A security researcher has released, yet another sandbox escape proof of concept (PoC) exploit that makes it possible to execute unsafe code on a host running the VM2 sandbox.
The library is commonly found in integrated development environments (IDEs), code editors, security tools, and various pen-testing frameworks. It counts several million downloads per month in the NPM package repository.
VM2 has had several critical sandbox escape disclosures over the past two weeks discovered by different security researchers, enabling attackers to run malicious code outside the constraints of the sandboxed environment.
The first sandbox escape flaw tracked as CVE-2023-29017 was discovered by Seongil Wi two weeks ago, with the latest two (CVE-2023-29199 and CVE-2023-30547) discovered by SeungHyun Lee.
Researchers from Oxeye discovered another sandbox escape tracked as CVE-2022-36067 in October 2022.
Sandbox escape flaw
The latest vulnerability is tracked as CVE-2023-30547 (CVSS score: 9.8 – critical) and is an exception sanitization flaw allowing an attacker to raise an unsanitized host exception inside “handleException().”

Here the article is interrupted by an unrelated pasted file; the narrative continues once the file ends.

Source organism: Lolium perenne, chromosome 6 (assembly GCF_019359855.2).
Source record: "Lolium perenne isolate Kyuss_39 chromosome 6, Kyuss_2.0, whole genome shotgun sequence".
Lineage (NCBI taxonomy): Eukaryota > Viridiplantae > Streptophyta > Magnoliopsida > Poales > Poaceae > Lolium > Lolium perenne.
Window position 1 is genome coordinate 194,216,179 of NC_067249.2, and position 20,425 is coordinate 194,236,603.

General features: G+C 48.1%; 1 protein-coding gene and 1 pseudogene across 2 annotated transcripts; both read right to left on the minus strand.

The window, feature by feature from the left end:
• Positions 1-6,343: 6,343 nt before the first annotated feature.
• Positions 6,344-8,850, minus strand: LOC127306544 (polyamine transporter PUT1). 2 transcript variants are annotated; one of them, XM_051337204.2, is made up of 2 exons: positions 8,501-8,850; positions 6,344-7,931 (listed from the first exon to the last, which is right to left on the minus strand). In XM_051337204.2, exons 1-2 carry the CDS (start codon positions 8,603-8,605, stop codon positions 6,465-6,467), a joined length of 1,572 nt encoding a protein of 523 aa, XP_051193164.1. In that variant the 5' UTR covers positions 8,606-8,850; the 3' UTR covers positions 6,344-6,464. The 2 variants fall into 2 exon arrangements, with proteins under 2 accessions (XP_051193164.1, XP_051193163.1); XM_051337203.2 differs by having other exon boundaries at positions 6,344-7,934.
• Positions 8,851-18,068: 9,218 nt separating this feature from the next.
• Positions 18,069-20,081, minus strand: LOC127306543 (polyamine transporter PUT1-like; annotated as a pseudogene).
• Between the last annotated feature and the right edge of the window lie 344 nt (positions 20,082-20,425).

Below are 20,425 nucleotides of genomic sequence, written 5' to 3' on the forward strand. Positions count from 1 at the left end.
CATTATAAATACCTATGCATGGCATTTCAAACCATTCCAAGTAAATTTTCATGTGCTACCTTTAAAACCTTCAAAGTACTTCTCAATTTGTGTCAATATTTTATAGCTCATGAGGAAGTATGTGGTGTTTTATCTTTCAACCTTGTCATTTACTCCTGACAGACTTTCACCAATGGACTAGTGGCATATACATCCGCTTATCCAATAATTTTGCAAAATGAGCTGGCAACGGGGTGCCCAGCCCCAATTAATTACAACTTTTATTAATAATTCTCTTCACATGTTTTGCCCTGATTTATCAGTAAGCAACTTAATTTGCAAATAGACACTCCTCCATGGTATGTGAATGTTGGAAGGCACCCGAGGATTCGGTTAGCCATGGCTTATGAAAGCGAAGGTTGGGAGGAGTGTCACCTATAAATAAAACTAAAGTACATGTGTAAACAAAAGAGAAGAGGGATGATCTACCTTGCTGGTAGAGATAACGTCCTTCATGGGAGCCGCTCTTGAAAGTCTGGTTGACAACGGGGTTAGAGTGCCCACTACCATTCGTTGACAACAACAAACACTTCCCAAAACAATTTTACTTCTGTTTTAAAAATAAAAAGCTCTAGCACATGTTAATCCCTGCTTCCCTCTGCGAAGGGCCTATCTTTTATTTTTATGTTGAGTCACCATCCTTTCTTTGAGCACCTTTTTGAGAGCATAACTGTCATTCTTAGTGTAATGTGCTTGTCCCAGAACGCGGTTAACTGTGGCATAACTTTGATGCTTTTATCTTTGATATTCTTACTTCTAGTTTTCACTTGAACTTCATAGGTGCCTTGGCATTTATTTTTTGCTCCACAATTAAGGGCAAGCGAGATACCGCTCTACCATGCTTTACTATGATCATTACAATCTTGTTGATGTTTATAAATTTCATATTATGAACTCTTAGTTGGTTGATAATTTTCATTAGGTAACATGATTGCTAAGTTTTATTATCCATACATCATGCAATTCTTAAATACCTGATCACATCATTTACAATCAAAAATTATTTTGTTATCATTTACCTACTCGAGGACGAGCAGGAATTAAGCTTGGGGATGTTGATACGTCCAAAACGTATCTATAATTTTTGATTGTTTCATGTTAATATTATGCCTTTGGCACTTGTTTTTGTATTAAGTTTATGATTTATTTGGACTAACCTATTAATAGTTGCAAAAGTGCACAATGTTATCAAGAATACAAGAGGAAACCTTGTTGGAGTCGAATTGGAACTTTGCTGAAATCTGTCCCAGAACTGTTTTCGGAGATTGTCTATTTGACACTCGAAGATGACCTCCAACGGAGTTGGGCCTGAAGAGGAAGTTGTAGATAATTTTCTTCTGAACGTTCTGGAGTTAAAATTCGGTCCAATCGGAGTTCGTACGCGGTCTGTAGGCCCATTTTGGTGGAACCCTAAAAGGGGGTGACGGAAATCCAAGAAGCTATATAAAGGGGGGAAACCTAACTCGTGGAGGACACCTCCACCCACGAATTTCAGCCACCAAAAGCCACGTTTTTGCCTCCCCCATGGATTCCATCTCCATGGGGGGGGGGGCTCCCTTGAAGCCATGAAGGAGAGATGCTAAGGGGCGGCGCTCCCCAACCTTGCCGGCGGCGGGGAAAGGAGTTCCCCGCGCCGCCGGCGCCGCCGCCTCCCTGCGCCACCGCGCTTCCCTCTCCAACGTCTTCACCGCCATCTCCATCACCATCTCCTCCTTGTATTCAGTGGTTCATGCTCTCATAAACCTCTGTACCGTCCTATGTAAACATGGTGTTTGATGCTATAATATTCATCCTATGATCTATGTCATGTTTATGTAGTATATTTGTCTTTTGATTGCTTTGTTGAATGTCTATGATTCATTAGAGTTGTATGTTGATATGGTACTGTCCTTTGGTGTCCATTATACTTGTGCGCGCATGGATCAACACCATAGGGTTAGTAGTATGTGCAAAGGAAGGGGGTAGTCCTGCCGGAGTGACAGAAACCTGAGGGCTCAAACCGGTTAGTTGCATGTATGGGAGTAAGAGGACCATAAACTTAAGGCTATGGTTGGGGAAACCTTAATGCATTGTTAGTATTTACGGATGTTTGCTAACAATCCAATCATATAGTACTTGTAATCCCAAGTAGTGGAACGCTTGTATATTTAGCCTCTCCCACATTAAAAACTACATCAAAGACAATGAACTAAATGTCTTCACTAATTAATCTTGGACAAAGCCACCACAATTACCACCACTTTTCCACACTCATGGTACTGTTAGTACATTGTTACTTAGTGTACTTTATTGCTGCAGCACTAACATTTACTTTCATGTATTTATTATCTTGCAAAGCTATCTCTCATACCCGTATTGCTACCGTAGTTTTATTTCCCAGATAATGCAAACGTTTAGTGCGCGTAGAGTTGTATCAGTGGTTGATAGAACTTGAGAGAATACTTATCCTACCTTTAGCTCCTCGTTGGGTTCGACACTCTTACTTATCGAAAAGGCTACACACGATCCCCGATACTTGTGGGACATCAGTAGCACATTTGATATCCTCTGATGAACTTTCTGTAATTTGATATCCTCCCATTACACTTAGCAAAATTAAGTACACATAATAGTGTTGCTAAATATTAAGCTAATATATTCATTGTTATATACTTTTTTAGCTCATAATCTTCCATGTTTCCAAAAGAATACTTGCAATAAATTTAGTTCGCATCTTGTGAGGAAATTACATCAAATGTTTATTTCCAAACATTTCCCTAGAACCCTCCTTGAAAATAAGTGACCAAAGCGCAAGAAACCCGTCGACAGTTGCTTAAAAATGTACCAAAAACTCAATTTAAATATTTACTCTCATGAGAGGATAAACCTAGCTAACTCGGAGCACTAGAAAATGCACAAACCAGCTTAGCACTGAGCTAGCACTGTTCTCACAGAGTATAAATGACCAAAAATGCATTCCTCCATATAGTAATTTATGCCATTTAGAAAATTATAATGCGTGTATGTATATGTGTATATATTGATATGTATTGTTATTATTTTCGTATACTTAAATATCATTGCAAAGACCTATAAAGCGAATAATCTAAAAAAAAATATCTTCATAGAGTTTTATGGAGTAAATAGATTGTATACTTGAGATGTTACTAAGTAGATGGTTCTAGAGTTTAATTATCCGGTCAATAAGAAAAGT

This function is meant to sanitize exceptions caught within the sandbox to prevent leaking information about the host. However, if an attacker sets up a custom “getPrototypeOf()” proxy handler that throws an unsanitized host exception, the “handleException” function will fail to sanitize it.
This helps the attacker “access the host Function,” aka escape the sandbox restrictions and perform arbitrary code execution in the host context, allowing for potentially significant attacks.
The flaw was discovered by security analyst SeungHyun Lee of the Korea Advanced Institute of Science and Technology (KAIST), who found that it impacts all library versions from 3.9.16 and earlier.
The researcher has also published a proof of concept (PoC) exploit on his GitHub repository to demonstrate the feasibility of the attack, which creates a file named “pwned” on the host.
PoC released by the researcher (GitHub)
All users, package maintainers, and software developers whose projects incorporate the VM2 library are recommended to upgrade to version 3.9.17, which addresses the security flaw, as soon as possible.
Seongil Wi confirmed to BleepingComputer that the two bugs discovered by Lee are not related to the one he found.
Unfortunately, supply chain complexities affecting most open-source software projects might delay the upgrade of VM2 across the impacted tools. Coupled with the public availability of a PoC, many users may be left exposed to risks for an extended duration.